We know from Mama that she has always had a commanding presence. She does sweep in with all these changes and is demanding and overwhelms Mama.
So already we are being told this story by a biased narrator, one who has her own prejudices and who possibly lacks the capacity to fully understand who Dee is or who she has become. The quilt is no different.
But remember, that the reader is only getting this information through Mama. Dee, in other words, has moved towards other traditions that go against the traditions and heritage of her own family: And possibly Dee is right. She also attempts to re-establish that connection by expressing herself through dress and name change.
How many of us have something special from a grandparent, great-grandparent or beyond? Walker employs characterization and symbolism to highlight the difference between these interpretations and ultimately to uphold one of them, showing that culture and heritage are parts of daily life.
Johnson, we are told, collects money at her church so that Dee can attend school. But Dee leaves, not completely angry, though understandably disappointed. So these quilts, once created for practical use, have come to be so much more: Contact Author The quilt causes the central conflict of the story but the problems run much deeper.
Since he reader is set up to dislike her and be suspicious of her because of Mama, some careful reading and analysis reveals what is good about Dee. Johnson thinks of her as a sweet person, a daughter with whom she can sing songs at church. Johnson is fundamentally at home with herself; she accepts who she is, and thus, Walker implies, where she stands in relation to her culture.
As she leaves she encourages Maggie to get away and tells her that it is a whole new world out therea world that Dee has discovered through education and exposure.
Who would you have given the quilt to? Are we set up to completely dislike Dee, never giving her a chance to explain herself or her actions?
But was it the right choice? Dee is not wrong that her name, that came from her grandmother, actually has its roots in slavery. See results References Walker, Alice.
Whether she is clueless because of a mental disability or because of her lack of exposure to education and the outside world, she seems to be dominated by Dee. Unreliable Narrator One of the interesting techniques that Alice Walker uses to tell her story is by making it a first person narrative told through Mama, an uneducated, rural Georgia, black woman, living in the past and unable to understand the present.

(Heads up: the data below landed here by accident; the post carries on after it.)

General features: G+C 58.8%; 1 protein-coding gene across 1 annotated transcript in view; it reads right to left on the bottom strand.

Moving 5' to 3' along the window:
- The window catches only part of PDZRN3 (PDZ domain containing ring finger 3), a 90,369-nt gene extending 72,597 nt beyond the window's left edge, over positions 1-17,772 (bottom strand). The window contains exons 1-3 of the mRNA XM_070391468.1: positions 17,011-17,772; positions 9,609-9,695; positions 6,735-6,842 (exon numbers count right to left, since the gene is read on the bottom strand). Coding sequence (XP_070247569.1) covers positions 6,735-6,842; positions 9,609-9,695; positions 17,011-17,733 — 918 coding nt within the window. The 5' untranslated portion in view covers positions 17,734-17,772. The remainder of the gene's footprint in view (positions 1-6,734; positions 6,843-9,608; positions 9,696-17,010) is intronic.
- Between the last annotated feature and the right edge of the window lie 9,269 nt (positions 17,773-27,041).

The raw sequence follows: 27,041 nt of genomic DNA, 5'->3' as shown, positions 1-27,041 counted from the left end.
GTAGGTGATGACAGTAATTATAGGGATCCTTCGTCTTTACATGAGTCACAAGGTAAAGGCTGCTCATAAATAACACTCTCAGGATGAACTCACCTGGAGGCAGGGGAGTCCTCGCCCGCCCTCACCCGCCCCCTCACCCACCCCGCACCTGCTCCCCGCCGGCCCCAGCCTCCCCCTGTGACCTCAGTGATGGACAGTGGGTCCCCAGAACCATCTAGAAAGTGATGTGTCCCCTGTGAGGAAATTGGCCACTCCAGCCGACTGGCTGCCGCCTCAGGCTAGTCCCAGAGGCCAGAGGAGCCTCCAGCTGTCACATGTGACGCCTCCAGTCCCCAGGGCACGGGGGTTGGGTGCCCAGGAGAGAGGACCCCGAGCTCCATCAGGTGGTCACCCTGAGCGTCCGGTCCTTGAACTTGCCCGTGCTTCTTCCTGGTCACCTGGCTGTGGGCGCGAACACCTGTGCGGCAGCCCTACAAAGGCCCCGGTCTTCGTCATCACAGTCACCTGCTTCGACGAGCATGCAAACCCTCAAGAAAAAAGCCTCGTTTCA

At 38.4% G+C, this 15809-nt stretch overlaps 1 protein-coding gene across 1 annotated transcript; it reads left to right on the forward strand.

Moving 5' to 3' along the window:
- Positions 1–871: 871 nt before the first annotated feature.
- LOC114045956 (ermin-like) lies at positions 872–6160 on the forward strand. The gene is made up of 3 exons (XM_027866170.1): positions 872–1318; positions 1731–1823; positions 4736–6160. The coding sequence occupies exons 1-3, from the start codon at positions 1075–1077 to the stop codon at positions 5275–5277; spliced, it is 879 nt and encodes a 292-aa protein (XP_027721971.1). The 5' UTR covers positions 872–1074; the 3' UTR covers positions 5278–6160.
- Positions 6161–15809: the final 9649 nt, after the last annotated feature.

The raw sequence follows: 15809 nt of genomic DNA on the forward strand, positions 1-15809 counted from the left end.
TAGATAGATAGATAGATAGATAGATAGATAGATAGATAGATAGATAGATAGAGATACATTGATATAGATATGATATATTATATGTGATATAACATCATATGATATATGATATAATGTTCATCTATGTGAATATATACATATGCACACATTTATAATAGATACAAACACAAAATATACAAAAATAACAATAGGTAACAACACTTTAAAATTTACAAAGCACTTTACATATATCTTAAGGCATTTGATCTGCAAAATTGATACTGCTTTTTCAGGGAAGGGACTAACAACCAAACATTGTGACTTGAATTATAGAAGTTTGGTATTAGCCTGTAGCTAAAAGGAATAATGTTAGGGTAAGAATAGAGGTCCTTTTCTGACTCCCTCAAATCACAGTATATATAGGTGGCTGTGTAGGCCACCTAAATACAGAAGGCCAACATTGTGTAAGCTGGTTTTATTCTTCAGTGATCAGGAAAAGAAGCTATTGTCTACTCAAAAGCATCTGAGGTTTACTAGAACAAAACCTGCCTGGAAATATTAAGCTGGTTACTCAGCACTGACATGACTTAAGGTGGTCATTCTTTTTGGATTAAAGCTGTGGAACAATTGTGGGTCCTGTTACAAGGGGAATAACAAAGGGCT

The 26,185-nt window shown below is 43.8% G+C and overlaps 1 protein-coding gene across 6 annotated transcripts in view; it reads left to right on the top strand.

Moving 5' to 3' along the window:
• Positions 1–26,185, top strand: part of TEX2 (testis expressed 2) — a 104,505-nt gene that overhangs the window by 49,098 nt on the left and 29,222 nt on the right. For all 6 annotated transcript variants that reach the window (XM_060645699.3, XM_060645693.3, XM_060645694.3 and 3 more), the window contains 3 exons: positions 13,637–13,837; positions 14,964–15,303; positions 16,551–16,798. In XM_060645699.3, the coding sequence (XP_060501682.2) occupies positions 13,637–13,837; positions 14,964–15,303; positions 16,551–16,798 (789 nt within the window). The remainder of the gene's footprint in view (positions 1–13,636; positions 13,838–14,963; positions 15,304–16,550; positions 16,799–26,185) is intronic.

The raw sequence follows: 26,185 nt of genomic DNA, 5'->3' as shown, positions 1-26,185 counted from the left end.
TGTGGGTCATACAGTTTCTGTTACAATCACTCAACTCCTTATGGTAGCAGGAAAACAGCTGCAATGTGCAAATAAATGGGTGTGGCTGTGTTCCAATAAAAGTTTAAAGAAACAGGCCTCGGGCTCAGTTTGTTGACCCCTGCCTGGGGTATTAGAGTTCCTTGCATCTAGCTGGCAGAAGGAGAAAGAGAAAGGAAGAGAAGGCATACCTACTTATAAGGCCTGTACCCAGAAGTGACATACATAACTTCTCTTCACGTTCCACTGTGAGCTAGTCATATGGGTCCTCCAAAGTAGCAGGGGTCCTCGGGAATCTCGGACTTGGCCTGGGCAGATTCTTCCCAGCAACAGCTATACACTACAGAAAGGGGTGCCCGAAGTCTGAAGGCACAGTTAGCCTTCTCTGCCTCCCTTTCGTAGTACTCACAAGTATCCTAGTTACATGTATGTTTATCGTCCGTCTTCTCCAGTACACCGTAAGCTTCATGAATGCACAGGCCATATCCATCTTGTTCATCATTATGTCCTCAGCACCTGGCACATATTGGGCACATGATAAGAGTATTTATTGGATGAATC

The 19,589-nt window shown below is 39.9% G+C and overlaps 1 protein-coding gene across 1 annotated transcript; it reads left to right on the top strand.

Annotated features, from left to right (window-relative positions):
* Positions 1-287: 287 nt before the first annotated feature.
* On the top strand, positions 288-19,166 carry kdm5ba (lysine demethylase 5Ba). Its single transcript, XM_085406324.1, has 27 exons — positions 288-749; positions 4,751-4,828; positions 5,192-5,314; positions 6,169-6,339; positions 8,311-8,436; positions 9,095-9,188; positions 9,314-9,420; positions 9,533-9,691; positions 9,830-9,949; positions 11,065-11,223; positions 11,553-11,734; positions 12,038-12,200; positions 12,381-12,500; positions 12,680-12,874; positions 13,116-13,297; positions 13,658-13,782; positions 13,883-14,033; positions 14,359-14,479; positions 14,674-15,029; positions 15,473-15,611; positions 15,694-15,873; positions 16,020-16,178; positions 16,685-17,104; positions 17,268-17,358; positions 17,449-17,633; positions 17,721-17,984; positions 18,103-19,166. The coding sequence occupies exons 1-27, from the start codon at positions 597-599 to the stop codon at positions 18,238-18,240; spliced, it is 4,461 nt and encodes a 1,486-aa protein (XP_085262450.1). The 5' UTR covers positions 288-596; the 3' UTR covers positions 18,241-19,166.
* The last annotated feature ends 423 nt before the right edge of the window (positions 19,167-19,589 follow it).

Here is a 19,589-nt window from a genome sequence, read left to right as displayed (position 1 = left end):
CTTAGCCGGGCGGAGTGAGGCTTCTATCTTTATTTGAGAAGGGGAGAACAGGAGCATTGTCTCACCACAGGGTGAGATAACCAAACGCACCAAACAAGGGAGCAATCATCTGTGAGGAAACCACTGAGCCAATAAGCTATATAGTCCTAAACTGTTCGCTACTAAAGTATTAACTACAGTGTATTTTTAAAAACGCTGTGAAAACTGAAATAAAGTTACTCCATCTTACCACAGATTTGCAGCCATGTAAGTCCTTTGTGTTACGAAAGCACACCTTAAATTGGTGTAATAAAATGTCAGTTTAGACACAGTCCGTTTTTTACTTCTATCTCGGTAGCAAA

She tells her sister that there is a new world out there for them as a people and encourages Maggie to come discover it.
These changes show that Dee is trying to establish a deeper understanding and connection with her history--something Mama is either unable or unwilling to do. Kennedy and Dana Gioia. But has she really changed and of the changes she made, are they completely invalid?
It is likely that if you do have something like that, it is kept in a place of honor: Mama even blames Dee for the accident that left Maggie disabled and walking with a limp.
Dee Dee gets a bad rap from the beginning. The idea of practical art is deeply rooted in African customs. Was Mama right to give the quilt to Maggie? She admits to the reader from an early point that she never understood Dee and the she and her older daughter clashed from the time that she was a young girl.
Most importantly, however, these fragments of the past are not simply representations in the sense of art objects; they are not removed from daily life. Most obviously—and most importantly—the quilts that Mrs.
Source Maggie Maggie is easily the most pathetic character in the story. When Dee comes back from school with a new Muslim boyfriend and a name change and suddenly claims that she understands her past and wants to preserve it, Mama is understandably confused, hurt and angry.
Work Cited Walker, Alice. Source Quilts as Art The central argument Dee makes is that the quilt in question is art and history and should not be used for everyday use.
After all, what is culture but what is home to us, just as Mrs.Everyday Use by Alice Walker an Analysis Essay. Tamica Powell September 30, Everyday Use Analysis Everyday Use is a compelling story of a mother's conflicting relationships with her.
Conclusion In this essay we analyzed all the literary important characteristics of short story in Everyday Use by the famous American writer Alice Walker. We gave a short biography of the author and then a historical background of the time the story was written.
Essay on Analysis of Everyday Use by Alice Walker Words 3 Pages The story 'Everyday Use', written by Alice Walker, is a story of heritage, pride, and learning what kind of person you really are. Essay on the Setting of Everyday Use - In the short story, "Everyday Use", author Alice Walker uses everyday objects, which are described in the story with some detail, and the reactions of the main characters to these objects, to contrast the simple and practical with the stylish and faddish.
Literature; Alice Walker's Everyday Use Short Story Analysis. Updated on November 15, L C David. more.
Contact Author. The quilt causes the central conflict of the story but the problems run much deeper. | Source.
Alice Walker's "Everyday Use" examines the divide between the rural, southern black in the 60's and 70's and the new. Everyday Use study guide contains a biography of Alice Walker, literature essays, quiz questions, major themes, characters, and a full summary and analysis.Download